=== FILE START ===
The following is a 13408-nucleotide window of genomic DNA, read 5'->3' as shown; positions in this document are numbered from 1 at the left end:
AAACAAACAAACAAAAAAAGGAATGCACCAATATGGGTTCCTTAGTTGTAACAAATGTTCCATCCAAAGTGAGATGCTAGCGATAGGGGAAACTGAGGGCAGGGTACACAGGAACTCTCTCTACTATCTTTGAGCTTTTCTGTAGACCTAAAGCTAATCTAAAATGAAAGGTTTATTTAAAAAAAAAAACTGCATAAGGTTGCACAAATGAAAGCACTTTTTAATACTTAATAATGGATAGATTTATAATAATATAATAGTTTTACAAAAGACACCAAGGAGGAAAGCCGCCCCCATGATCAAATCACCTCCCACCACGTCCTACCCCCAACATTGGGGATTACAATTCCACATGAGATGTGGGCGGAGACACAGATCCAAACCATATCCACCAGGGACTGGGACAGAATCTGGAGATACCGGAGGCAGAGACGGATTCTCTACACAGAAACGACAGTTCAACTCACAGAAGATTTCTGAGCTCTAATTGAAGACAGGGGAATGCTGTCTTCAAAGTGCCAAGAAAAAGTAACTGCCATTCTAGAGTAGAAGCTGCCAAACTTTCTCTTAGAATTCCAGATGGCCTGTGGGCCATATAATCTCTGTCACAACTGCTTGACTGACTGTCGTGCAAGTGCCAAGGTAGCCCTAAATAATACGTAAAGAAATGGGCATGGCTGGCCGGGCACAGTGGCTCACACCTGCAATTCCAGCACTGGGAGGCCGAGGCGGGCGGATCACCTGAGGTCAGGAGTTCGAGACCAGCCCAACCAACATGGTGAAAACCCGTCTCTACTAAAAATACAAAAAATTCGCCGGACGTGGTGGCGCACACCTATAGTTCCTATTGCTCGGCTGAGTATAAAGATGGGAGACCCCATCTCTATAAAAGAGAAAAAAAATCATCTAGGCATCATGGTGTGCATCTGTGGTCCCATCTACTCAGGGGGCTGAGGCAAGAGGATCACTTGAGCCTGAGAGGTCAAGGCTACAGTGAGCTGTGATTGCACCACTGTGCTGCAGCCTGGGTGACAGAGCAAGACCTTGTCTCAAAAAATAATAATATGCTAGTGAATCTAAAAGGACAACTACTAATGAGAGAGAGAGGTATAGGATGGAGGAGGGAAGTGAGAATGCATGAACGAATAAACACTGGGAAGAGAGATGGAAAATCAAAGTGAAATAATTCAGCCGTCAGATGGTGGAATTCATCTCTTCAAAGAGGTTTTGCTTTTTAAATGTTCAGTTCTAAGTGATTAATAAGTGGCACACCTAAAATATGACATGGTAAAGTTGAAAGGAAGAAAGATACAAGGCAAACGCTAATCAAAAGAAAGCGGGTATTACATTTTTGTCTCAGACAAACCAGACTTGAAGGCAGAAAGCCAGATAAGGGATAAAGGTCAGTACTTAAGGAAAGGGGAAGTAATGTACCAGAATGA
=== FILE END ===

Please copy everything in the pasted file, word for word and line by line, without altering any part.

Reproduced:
The following is a 13408-nucleotide window of genomic DNA, read 5'->3' as shown; positions in this document are numbered from 1 at the left end:
AAACAAACAAACAAAAAAAGGAATGCACCAATATGGGTTCCTTAGTTGTAACAAATGTTCCATCCAAAGTGAGATGCTAGCGATAGGGGAAACTGAGGGCAGGGTACACAGGAACTCTCTCTACTATCTTTGAGCTTTTCTGTAGACCTAAAGCTAATCTAAAATGAAAGGTTTATTTAAAAAAAAAAACTGCATAAGGTTGCACAAATGAAAGCACTTTTTAATACTTAATAATGGATAGATTTATAATAATATAATAGTTTTACAAAAGACACCAAGGAGGAAAGCCGCCCCCATGATCAAATCACCTCCCACCACGTCCTACCCCCAACATTGGGGATTACAATTCCACATGAGATGTGGGCGGAGACACAGATCCAAACCATATCCACCAGGGACTGGGACAGAATCTGGAGATACCGGAGGCAGAGACGGATTCTCTACACAGAAACGACAGTTCAACTCACAGAAGATTTCTGAGCTCTAATTGAAGACAGGGGAATGCTGTCTTCAAAGTGCCAAGAAAAAGTAACTGCCATTCTAGAGTAGAAGCTGCCAAACTTTCTCTTAGAATTCCAGATGGCCTGTGGGCCATATAATCTCTGTCACAACTGCTTGACTGACTGTCGTGCAAGTGCCAAGGTAGCCCTAAATAATACGTAAAGAAATGGGCATGGCTGGCCGGGCACAGTGGCTCACACCTGCAATTCCAGCACTGGGAGGCCGAGGCGGGCGGATCACCTGAGGTCAGGAGTTCGAGACCAGCCCAACCAACATGGTGAAAACCCGTCTCTACTAAAAATACAAAAAATTCGCCGGACGTGGTGGCGCACACCTATAGTTCCTATTGCTCGGCTGAGTATAAAGATGGGAGACCCCATCTCTATAAAAGAGAAAAAAAATCATCTAGGCATCATGGTGTGCATCTGTGGTCCCATCTACTCAGGGGGCTGAGGCAAGAGGATCACTTGAGCCTGAGAGGTCAAGGCTACAGTGAGCTGTGATTGCACCACTGTGCTGCAGCCTGGGTGACAGAGCAAGACCTTGTCTCAAAAAATAATAATATGCTAGTGAATCTAAAAGGACAACTACTAATGAGAGAGAGAGGTATAGGATGGAGGAGGGAAGTGAGAATGCATGAACGAATAAACACTGGGAAGAGAGATGGAAAATCAAAGTGAAATAATTCAGCCGTCAGATGGTGGAATTCATCTCTTCAAAGAGGTTTTGCTTTTTAAATGTTCAGTTCTAAGTGATTAATAAGTGGCACACCTAAAATATGACATGGTAAAGTTGAAAGGAAGAAAGATACAAGGCAAACGCTAATCAAAAGAAAGCGGGTATTACATTTTTGTCTCAGACAAACCAGACTTGAAGGCAGAAAGCCAGATAAGGGATAAAGGTCAGTACTTAAGGAAAGGGGAAGTAATGTACCAGAATGA